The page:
Wednesday, May 6, 2015

PARCC Practice Test Question 17 (Day 162)

Chapter 8 of Mario Livio's The Equation That Couldn't Be Solved is titled, "Who's the Most Symmetrical of Them All." In this chapter, Livio shows how symmetry can be applied to other fields beyond mathematics and physics.

The title of the chapter is an allusion to the question asked by Snow White's stepmother, "Who's the fairest of them all." The point Livio makes here is that "fairest" -- in the sense of "most attractive" -- really means "most symmetrical." According to him, a preference for symmetry has been hard-wired into humans by the forces of evolution.

I once read about a math teacher who wanted to motivate her high school students to learn geometry. I must admit that this was over a year ago, and I don't remember who this teacher was -- otherwise I would provide a link. Anyway, when her class reached the lesson on symmetry and reflections, this teacher motivated her students by discussing the link between symmetry and attractiveness. The point was that these are high school students, at an age where one is confused about one's own sexuality. So these students may be interested in whether or not they are attractive -- and the teacher took advantage by telling them how attractiveness related to symmetry, and therefore to geometry. This was especially effective with the female students. (Still, it's a shame that I couldn't find the link.)

Livio moves on to symmetry in music. We've already discussed the relationship between music and mathematics after I watched the NOVA episode -- the same episode in which Livio appeared (and ultimately led me to reading his book). The author repeats how Pythagoras is credited with the discovery that notes that sound good together have frequencies in simple ratios -- 3:2 for the perfect fifth, 4:3 for the perfect fourth, and so on. Anyway, Livio links this back to group theory, in that if we represent the notes by numbers, so that C is 0, C# is 1, D is 2, and so on up to B as 11, we repeat the first note, C, an octave higher -- so after 11 is 0. He points out that the same think happens on the clock, where 12 o'clock is also equal to 0 (to be followed by 1 o'clock). Here is a link to a Square One Video that discusses this clock arithmetic:

Both musical arithmetic and clock arithmetic are one and the same -- and Livio refers to both of these as addition modulo 12. This is an example of what Livio calls a cyclic group -- and for good reason, since we can see easily how a clock cycles around the hours. Musical notes cycle as well -- I had "discovered" of the G major scale at age 7 simply by playing by ear, but in reality, the G major scale is formed by adding 1 or 2 notes (semitones and tones) in a specific pattern modulo 12, beginning with the note G or 7. Groups theorists often symbolize the additive group modulo 12 as Z/12Z, where Z stands for the usual additive group of integers.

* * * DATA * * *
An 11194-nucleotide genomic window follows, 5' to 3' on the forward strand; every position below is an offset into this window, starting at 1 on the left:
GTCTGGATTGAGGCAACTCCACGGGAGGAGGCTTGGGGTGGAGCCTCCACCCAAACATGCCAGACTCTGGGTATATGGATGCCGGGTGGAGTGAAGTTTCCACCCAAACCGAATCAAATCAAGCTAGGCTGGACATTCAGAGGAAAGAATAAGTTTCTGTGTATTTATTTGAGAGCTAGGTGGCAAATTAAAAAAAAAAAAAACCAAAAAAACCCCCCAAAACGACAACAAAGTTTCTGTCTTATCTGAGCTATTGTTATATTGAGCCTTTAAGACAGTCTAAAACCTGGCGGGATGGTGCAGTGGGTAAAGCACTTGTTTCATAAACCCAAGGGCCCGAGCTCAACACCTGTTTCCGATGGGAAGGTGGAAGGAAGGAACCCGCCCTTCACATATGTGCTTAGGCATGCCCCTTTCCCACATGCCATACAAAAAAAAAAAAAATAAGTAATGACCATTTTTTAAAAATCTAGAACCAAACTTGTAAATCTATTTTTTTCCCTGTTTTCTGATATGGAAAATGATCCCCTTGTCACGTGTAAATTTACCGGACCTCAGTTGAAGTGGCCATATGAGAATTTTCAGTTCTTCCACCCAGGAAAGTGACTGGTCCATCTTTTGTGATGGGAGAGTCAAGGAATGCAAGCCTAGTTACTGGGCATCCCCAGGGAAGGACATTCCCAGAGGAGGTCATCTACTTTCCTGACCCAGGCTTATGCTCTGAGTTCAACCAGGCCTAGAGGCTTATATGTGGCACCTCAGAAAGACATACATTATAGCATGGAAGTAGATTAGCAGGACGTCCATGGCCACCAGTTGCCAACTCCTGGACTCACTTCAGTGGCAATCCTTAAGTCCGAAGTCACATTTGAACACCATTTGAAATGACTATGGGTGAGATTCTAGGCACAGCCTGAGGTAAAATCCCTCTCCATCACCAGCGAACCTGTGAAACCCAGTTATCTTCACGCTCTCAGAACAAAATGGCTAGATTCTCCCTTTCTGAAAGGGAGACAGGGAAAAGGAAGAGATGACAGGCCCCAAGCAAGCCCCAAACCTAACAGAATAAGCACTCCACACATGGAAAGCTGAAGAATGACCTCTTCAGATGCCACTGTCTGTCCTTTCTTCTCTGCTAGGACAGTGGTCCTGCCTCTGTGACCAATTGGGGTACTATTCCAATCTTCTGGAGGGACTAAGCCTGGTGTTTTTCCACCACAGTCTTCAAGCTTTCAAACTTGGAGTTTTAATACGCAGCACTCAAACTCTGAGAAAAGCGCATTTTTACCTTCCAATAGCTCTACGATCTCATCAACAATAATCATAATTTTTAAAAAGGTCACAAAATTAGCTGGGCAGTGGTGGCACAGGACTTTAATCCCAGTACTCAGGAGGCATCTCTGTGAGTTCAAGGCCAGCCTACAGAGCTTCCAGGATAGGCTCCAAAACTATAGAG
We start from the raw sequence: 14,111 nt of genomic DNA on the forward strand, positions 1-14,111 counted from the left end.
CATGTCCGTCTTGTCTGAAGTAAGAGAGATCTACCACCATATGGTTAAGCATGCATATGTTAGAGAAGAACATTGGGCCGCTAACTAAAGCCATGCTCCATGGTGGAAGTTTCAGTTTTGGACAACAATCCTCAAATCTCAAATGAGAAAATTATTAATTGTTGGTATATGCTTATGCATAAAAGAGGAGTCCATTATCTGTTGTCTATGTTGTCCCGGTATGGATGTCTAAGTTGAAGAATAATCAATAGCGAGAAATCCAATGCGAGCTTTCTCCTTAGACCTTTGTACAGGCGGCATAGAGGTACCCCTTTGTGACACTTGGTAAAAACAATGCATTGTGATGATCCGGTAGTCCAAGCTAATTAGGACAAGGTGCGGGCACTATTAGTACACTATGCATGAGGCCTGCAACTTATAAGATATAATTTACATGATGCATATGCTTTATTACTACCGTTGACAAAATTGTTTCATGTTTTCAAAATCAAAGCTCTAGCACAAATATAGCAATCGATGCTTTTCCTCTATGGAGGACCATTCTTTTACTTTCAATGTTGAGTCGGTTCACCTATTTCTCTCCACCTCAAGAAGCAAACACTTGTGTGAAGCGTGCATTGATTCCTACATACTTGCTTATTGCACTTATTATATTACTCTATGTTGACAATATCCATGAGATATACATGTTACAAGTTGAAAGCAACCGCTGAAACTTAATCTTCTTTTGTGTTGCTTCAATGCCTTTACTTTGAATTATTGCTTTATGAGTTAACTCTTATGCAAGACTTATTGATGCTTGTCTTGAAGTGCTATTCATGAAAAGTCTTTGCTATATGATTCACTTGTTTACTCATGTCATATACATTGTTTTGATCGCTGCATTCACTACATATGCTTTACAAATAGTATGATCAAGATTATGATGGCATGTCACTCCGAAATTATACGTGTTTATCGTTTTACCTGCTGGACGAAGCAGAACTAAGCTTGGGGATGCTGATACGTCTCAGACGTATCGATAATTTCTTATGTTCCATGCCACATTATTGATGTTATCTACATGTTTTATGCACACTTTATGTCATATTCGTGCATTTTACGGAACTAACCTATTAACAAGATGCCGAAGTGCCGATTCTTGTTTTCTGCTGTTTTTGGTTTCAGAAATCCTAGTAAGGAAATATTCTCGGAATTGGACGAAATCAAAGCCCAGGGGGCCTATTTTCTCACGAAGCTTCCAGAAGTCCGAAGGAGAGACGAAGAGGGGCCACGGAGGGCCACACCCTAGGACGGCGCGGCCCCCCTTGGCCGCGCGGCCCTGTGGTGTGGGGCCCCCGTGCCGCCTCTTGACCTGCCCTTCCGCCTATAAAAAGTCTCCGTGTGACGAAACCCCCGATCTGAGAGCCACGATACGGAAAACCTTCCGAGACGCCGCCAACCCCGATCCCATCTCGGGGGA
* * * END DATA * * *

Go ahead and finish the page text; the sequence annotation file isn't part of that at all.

Livio also refers to atonal music, or music based on a twelve-tone row. I've already mentioned the mathematician/musician Vi Hart, who complained when someone tried to copyright the number pi (converted to music). Well, she has produced a 30-minute video based on the twelve-tone row that Livio mentions in this chapter:

(Note: the conversion of pi to music is not generally based on a twelve-tone row. But there was a video that I had posted earlier that used the digits of pi in base 12 so that all twelve tones are used.)

The octave is divided into twelve tones because so many powers of the twelfth root of two are equal to Pythagorean ratios. As Livio points out, 2^(7/12) is 1.498 (close to 1.5, or 3:2) and 2^(3/12) is 1.189 (close to 1.2, or 6:5). A question that sometimes comes up is, is there any other division of the octave other than 12 that produces ratios that are near the simple ratios of Pythagoras? In other words, can music be based on a group other than Z/12Z?

Some musicians believe that the next natural group to consider is Z/19Z. Just as some people have an esoteric interest in calendar reform, others have an esoteric interest in musical reform. According to the 20th century musician Joseph Yasser, 19 is the next natural step after 12:

"A 19-tone keyboard based on the traditional keyboard would have pairs of black keys (Db and C#, Eb and D#, etc.), and an additional black key between the semitone intervals E-F and B-C."